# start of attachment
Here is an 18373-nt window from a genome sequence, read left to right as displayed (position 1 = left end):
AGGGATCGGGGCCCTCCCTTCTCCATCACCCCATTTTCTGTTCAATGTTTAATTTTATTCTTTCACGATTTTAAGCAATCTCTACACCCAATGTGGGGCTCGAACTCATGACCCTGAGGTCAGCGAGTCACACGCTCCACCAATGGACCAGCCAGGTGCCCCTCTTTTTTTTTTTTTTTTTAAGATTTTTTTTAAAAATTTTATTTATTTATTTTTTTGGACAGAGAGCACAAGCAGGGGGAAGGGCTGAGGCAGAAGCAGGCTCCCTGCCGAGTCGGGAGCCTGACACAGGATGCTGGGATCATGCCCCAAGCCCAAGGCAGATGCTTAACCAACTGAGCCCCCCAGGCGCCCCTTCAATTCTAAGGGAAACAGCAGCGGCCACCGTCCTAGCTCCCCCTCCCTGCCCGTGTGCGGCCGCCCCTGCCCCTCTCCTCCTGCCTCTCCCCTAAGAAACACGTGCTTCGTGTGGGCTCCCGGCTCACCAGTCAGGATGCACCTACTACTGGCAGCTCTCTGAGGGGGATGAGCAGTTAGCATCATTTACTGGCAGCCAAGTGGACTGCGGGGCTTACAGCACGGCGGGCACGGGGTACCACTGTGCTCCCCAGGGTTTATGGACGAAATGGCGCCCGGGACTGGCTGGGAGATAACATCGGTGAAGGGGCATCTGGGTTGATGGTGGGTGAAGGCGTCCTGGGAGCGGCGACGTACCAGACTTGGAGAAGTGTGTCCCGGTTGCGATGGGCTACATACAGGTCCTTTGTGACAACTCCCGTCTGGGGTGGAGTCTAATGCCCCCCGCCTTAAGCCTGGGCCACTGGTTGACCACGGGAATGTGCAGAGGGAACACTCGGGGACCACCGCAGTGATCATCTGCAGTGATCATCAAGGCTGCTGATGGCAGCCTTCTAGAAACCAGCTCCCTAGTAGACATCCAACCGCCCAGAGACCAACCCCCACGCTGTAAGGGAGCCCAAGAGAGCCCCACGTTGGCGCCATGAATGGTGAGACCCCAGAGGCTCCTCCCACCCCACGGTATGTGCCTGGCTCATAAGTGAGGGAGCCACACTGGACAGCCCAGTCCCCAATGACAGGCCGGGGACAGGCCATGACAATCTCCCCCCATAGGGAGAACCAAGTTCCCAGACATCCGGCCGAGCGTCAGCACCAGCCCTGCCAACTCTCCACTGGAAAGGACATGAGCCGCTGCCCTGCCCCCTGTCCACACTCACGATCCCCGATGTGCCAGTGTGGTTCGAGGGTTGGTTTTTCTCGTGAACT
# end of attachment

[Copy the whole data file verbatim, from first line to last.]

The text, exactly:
Here is an 18373-nt window from a genome sequence, read left to right as displayed (position 1 = left end):
AGGGATCGGGGCCCTCCCTTCTCCATCACCCCATTTTCTGTTCAATGTTTAATTTTATTCTTTCACGATTTTAAGCAATCTCTACACCCAATGTGGGGCTCGAACTCATGACCCTGAGGTCAGCGAGTCACACGCTCCACCAATGGACCAGCCAGGTGCCCCTCTTTTTTTTTTTTTTTTTAAGATTTTTTTTAAAAATTTTATTTATTTATTTTTTTGGACAGAGAGCACAAGCAGGGGGAAGGGCTGAGGCAGAAGCAGGCTCCCTGCCGAGTCGGGAGCCTGACACAGGATGCTGGGATCATGCCCCAAGCCCAAGGCAGATGCTTAACCAACTGAGCCCCCCAGGCGCCCCTTCAATTCTAAGGGAAACAGCAGCGGCCACCGTCCTAGCTCCCCCTCCCTGCCCGTGTGCGGCCGCCCCTGCCCCTCTCCTCCTGCCTCTCCCCTAAGAAACACGTGCTTCGTGTGGGCTCCCGGCTCACCAGTCAGGATGCACCTACTACTGGCAGCTCTCTGAGGGGGATGAGCAGTTAGCATCATTTACTGGCAGCCAAGTGGACTGCGGGGCTTACAGCACGGCGGGCACGGGGTACCACTGTGCTCCCCAGGGTTTATGGACGAAATGGCGCCCGGGACTGGCTGGGAGATAACATCGGTGAAGGGGCATCTGGGTTGATGGTGGGTGAAGGCGTCCTGGGAGCGGCGACGTACCAGACTTGGAGAAGTGTGTCCCGGTTGCGATGGGCTACATACAGGTCCTTTGTGACAACTCCCGTCTGGGGTGGAGTCTAATGCCCCCCGCCTTAAGCCTGGGCCACTGGTTGACCACGGGAATGTGCAGAGGGAACACTCGGGGACCACCGCAGTGATCATCTGCAGTGATCATCAAGGCTGCTGATGGCAGCCTTCTAGAAACCAGCTCCCTAGTAGACATCCAACCGCCCAGAGACCAACCCCCACGCTGTAAGGGAGCCCAAGAGAGCCCCACGTTGGCGCCATGAATGGTGAGACCCCAGAGGCTCCTCCCACCCCACGGTATGTGCCTGGCTCATAAGTGAGGGAGCCACACTGGACAGCCCAGTCCCCAATGACAGGCCGGGGACAGGCCATGACAATCTCCCCCCATAGGGAGAACCAAGTTCCCAGACATCCGGCCGAGCGTCAGCACCAGCCCTGCCAACTCTCCACTGGAAAGGACATGAGCCGCTGCCCTGCCCCCTGTCCACACTCACGATCCCCGATGTGCCAGTGTGGTTCGAGGGTTGGTTTTTCTCGTGAACT